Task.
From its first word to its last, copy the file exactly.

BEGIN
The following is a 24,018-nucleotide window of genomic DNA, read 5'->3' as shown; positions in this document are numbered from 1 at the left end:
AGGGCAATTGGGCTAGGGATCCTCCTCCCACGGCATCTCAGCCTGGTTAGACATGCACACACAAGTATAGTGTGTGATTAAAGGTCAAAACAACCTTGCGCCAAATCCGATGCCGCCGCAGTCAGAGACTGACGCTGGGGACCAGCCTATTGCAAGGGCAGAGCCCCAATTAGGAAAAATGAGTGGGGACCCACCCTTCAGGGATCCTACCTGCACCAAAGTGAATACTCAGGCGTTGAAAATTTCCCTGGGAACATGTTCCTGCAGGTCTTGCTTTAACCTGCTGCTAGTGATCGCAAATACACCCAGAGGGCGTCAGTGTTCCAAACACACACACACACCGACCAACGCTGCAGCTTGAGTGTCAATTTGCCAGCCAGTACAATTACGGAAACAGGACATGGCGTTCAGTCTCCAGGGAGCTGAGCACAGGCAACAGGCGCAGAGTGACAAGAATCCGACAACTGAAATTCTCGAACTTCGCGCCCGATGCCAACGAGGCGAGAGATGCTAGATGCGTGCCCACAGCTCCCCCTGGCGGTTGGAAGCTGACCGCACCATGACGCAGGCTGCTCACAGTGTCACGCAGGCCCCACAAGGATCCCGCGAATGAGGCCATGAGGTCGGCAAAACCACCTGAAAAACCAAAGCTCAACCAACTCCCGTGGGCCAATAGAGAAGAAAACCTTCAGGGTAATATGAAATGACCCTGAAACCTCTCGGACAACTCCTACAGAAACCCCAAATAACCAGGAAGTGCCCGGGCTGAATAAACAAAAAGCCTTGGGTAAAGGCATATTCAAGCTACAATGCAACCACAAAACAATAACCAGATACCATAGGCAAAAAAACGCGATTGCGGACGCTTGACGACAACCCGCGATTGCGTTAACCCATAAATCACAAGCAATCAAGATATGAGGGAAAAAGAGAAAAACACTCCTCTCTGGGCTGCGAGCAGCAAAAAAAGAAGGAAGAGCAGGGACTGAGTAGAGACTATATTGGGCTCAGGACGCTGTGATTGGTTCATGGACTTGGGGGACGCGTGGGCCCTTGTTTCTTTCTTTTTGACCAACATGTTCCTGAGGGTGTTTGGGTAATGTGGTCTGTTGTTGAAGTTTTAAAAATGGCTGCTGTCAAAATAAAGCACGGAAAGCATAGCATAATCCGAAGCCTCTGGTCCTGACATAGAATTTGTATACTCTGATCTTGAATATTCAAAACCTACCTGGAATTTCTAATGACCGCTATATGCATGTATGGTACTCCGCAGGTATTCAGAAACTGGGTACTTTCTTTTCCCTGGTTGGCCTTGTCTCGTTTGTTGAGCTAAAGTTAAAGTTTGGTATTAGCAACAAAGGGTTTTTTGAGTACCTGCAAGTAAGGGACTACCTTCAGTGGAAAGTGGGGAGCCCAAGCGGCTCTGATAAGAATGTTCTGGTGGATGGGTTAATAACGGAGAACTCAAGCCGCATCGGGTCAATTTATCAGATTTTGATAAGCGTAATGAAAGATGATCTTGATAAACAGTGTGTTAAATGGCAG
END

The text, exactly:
The following is a 24,018-nucleotide window of genomic DNA, read 5'->3' as shown; positions in this document are numbered from 1 at the left end:
AGGGCAATTGGGCTAGGGATCCTCCTCCCACGGCATCTCAGCCTGGTTAGACATGCACACACAAGTATAGTGTGTGATTAAAGGTCAAAACAACCTTGCGCCAAATCCGATGCCGCCGCAGTCAGAGACTGACGCTGGGGACCAGCCTATTGCAAGGGCAGAGCCCCAATTAGGAAAAATGAGTGGGGACCCACCCTTCAGGGATCCTACCTGCACCAAAGTGAATACTCAGGCGTTGAAAATTTCCCTGGGAACATGTTCCTGCAGGTCTTGCTTTAACCTGCTGCTAGTGATCGCAAATACACCCAGAGGGCGTCAGTGTTCCAAACACACACACACACCGACCAACGCTGCAGCTTGAGTGTCAATTTGCCAGCCAGTACAATTACGGAAACAGGACATGGCGTTCAGTCTCCAGGGAGCTGAGCACAGGCAACAGGCGCAGAGTGACAAGAATCCGACAACTGAAATTCTCGAACTTCGCGCCCGATGCCAACGAGGCGAGAGATGCTAGATGCGTGCCCACAGCTCCCCCTGGCGGTTGGAAGCTGACCGCACCATGACGCAGGCTGCTCACAGTGTCACGCAGGCCCCACAAGGATCCCGCGAATGAGGCCATGAGGTCGGCAAAACCACCTGAAAAACCAAAGCTCAACCAACTCCCGTGGGCCAATAGAGAAGAAAACCTTCAGGGTAATATGAAATGACCCTGAAACCTCTCGGACAACTCCTACAGAAACCCCAAATAACCAGGAAGTGCCCGGGCTGAATAAACAAAAAGCCTTGGGTAAAGGCATATTCAAGCTACAATGCAACCACAAAACAATAACCAGATACCATAGGCAAAAAAACGCGATTGCGGACGCTTGACGACAACCCGCGATTGCGTTAACCCATAAATCACAAGCAATCAAGATATGAGGGAAAAAGAGAAAAACACTCCTCTCTGGGCTGCGAGCAGCAAAAAAAGAAGGAAGAGCAGGGACTGAGTAGAGACTATATTGGGCTCAGGACGCTGTGATTGGTTCATGGACTTGGGGGACGCGTGGGCCCTTGTTTCTTTCTTTTTGACCAACATGTTCCTGAGGGTGTTTGGGTAATGTGGTCTGTTGTTGAAGTTTTAAAAATGGCTGCTGTCAAAATAAAGCACGGAAAGCATAGCATAATCCGAAGCCTCTGGTCCTGACATAGAATTTGTATACTCTGATCTTGAATATTCAAAACCTACCTGGAATTTCTAATGACCGCTATATGCATGTATGGTACTCCGCAGGTATTCAGAAACTGGGTACTTTCTTTTCCCTGGTTGGCCTTGTCTCGTTTGTTGAGCTAAAGTTAAAGTTTGGTATTAGCAACAAAGGGTTTTTTGAGTACCTGCAAGTAAGGGACTACCTTCAGTGGAAAGTGGGGAGCCCAAGCGGCTCTGATAAGAATGTTCTGGTGGATGGGTTAATAACGGAGAACTCAAGCCGCATCGGGTCAATTTATCAGATTTTGATAAGCGTAATGAAAGATGATCTTGATAAACAGTGTGTTAAATGGCAG